Park Tavern had planned to be up and running in time for opening day at Nationals Park. That didn't happen. But the bar and restaurant in Canal Park finally began serving food and drinks on Monday, making it a prime stop before this week's Nationals games.

Park Tavern
The highlight of the new Park Tavern in Canal Park is its large patio, which is surrounded by planters filled with pansies and other greenery. (Fritz Hahn/The Washington Post)

The attraction is the large patio area. Covered with brightly colored plastic chairs and surrounded by planters filled with pansies, it feels more like an informal gathering spot than a formal restaurant. Perhaps that's why it feels so welcoming to kids – well, that and the park's spray fountains, which are far enough away from the seating that diners won't get splashed.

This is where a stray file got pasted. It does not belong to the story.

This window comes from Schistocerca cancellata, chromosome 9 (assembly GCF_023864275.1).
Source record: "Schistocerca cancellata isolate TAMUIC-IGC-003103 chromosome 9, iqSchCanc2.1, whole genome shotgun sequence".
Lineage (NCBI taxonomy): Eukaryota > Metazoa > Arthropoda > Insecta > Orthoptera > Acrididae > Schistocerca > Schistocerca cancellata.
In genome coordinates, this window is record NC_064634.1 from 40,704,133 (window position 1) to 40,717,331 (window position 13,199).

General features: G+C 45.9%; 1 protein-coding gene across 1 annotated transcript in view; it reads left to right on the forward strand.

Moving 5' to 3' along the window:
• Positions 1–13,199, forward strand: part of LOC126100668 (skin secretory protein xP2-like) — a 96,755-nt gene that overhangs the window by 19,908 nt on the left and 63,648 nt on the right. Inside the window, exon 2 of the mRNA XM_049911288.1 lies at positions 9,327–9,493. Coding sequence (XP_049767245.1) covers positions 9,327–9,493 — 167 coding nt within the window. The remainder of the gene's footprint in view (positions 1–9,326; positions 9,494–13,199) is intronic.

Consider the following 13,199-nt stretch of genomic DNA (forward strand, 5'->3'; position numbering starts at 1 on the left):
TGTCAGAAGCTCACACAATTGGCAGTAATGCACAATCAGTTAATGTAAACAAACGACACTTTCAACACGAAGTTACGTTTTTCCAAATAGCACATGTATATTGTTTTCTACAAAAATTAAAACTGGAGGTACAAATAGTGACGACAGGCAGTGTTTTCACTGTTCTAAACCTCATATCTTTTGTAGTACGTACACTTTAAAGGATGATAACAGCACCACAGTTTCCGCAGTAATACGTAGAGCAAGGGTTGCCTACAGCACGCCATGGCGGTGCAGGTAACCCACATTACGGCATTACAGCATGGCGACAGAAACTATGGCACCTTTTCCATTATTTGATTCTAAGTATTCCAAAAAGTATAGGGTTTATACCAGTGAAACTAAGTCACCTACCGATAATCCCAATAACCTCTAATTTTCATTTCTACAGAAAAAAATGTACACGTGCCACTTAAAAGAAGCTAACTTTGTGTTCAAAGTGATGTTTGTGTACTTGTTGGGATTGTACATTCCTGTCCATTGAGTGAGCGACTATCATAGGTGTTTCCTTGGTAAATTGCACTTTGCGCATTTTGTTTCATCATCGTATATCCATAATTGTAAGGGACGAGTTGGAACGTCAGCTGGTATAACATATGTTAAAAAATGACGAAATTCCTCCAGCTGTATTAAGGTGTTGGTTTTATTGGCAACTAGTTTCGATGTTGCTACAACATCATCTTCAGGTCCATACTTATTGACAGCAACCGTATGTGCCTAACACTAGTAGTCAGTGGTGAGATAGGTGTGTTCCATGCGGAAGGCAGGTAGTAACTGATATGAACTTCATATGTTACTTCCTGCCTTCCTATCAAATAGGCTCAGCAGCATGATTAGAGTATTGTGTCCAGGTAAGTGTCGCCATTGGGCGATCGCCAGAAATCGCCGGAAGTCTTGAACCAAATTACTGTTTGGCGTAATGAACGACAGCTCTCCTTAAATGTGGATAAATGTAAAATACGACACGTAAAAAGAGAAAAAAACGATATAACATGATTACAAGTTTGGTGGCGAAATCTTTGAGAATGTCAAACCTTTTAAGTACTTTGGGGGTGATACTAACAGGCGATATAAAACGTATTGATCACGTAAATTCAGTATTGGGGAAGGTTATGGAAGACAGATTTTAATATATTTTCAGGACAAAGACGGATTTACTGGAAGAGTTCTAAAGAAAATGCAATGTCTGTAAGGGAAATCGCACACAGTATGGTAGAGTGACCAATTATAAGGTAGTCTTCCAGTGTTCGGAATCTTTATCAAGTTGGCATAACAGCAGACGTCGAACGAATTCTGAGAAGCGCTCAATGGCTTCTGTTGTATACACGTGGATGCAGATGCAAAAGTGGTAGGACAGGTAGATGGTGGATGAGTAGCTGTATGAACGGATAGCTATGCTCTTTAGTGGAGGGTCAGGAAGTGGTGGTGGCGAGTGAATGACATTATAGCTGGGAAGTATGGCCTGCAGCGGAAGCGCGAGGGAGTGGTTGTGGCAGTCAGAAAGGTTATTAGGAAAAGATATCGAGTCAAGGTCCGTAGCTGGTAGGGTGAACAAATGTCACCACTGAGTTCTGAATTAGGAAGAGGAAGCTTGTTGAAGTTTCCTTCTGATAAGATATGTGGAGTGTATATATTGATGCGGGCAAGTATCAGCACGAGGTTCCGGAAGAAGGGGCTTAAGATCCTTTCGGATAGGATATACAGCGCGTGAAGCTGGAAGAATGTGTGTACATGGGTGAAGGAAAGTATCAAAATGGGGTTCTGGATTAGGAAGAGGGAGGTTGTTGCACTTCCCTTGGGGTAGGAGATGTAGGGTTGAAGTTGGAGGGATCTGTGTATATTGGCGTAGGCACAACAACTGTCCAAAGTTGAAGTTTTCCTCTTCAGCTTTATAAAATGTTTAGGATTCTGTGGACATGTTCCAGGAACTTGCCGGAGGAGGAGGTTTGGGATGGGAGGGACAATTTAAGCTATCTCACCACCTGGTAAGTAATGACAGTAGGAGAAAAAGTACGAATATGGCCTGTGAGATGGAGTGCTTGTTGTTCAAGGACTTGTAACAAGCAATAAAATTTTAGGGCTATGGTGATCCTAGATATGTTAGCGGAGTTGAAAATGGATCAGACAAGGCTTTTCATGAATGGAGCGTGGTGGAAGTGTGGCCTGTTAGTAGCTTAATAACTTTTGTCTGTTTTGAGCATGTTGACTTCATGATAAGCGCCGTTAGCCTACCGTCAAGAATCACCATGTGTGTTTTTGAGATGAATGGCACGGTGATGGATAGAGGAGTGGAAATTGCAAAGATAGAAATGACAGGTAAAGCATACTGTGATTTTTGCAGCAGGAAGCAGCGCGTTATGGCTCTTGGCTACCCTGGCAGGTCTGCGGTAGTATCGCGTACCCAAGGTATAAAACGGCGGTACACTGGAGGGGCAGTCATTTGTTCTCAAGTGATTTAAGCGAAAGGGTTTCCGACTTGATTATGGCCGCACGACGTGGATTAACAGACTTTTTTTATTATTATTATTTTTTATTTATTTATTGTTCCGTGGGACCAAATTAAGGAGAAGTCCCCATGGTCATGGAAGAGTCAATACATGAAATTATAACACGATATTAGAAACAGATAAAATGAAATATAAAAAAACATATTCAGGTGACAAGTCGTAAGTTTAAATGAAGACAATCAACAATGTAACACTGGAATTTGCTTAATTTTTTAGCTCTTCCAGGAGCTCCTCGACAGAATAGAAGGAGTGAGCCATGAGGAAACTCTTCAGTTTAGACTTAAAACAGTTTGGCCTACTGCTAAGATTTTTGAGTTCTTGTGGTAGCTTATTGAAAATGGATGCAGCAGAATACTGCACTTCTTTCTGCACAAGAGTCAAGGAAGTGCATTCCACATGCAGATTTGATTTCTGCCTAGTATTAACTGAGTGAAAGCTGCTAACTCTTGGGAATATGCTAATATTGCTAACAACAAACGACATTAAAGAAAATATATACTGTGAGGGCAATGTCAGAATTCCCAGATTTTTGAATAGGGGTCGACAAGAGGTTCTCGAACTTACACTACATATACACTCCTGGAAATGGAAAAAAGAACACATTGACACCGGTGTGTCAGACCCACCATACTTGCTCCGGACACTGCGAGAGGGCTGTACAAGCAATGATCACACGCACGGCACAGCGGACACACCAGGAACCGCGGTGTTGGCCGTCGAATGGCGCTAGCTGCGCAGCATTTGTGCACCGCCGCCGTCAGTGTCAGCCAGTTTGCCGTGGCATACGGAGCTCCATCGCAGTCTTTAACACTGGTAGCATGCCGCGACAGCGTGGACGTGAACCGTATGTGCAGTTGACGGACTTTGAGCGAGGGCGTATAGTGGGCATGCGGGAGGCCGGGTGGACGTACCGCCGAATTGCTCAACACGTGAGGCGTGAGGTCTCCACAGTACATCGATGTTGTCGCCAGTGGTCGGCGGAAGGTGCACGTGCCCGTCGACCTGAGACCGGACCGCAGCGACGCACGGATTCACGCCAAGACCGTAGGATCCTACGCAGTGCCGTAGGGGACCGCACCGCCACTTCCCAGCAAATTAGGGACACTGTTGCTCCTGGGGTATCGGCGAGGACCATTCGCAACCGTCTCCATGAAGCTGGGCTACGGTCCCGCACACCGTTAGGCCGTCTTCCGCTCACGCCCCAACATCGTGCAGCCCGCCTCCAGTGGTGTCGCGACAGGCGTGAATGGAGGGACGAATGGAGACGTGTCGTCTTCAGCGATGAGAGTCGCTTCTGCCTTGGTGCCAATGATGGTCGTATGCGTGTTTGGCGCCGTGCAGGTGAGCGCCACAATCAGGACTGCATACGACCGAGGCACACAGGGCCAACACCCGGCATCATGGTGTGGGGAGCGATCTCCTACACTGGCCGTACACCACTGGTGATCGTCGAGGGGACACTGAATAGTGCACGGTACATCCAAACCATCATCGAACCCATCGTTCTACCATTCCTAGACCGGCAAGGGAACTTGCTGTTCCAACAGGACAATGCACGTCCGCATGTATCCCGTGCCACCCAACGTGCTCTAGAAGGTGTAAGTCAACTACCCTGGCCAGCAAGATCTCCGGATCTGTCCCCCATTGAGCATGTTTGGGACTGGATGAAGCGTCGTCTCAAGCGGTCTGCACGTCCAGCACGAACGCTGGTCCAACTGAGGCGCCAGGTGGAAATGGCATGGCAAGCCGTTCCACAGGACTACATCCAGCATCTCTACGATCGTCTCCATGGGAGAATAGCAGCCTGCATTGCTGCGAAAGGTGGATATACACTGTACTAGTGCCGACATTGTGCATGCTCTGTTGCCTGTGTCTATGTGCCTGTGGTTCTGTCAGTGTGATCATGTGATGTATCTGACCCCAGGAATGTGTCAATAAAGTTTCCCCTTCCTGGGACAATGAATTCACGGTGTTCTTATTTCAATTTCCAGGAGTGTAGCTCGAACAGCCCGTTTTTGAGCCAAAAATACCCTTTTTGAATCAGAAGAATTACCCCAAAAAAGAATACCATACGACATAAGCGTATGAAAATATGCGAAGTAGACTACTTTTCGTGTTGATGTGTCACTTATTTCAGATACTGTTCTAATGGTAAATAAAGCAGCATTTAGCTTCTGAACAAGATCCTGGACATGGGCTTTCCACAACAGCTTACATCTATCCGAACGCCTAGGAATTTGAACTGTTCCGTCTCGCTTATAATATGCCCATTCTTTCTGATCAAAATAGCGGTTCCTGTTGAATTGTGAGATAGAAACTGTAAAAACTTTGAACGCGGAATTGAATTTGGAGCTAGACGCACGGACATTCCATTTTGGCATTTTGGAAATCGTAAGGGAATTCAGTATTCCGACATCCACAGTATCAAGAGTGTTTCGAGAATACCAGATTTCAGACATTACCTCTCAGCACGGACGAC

The airy restaurant inside is all large windows, blond wood and exposed fittings. The room is dominated by a round bar, though there are plenty of seats. Service is quick and efficient.

There's no happy hour yet, though my bartender said one was in the works. In the meantime, there's a decent selection of draft beer, including Bell's Oberon, Heavy Seas Loose Cannon and Eggenberg Pils among the eight taps. (You'll pay $6-$7 for most.) Can choices include Fat Tire and 16-ounce pounders of Natty Boh for $5-$6.

Unlike most of the bars near the stadium, Park Tavern seems to be making a legit effort on the cocktail front. The Porch Swing muddles blueberries and mint with gin; the Pimm's Cup is fairly traditional (though sour mix instead of lemonade seems a bit of a misstep); and the Mai Tai is a boozy, tasty rum drink, if not exactly Trader Vic's recipe. Most cocktails are $9 or $10, though the Dark and Stormy is $8.

The layout of the building itself is kind of odd: You have to leave the restaurant to use the bathrooms, which seem designed for users of the ice rink in the winter. But once you're done, you can take an elevator up to the "observation deck" on the roof and have a look around. Park Tavern, like the neighborhood, remains a work in progress, but it's full of promise.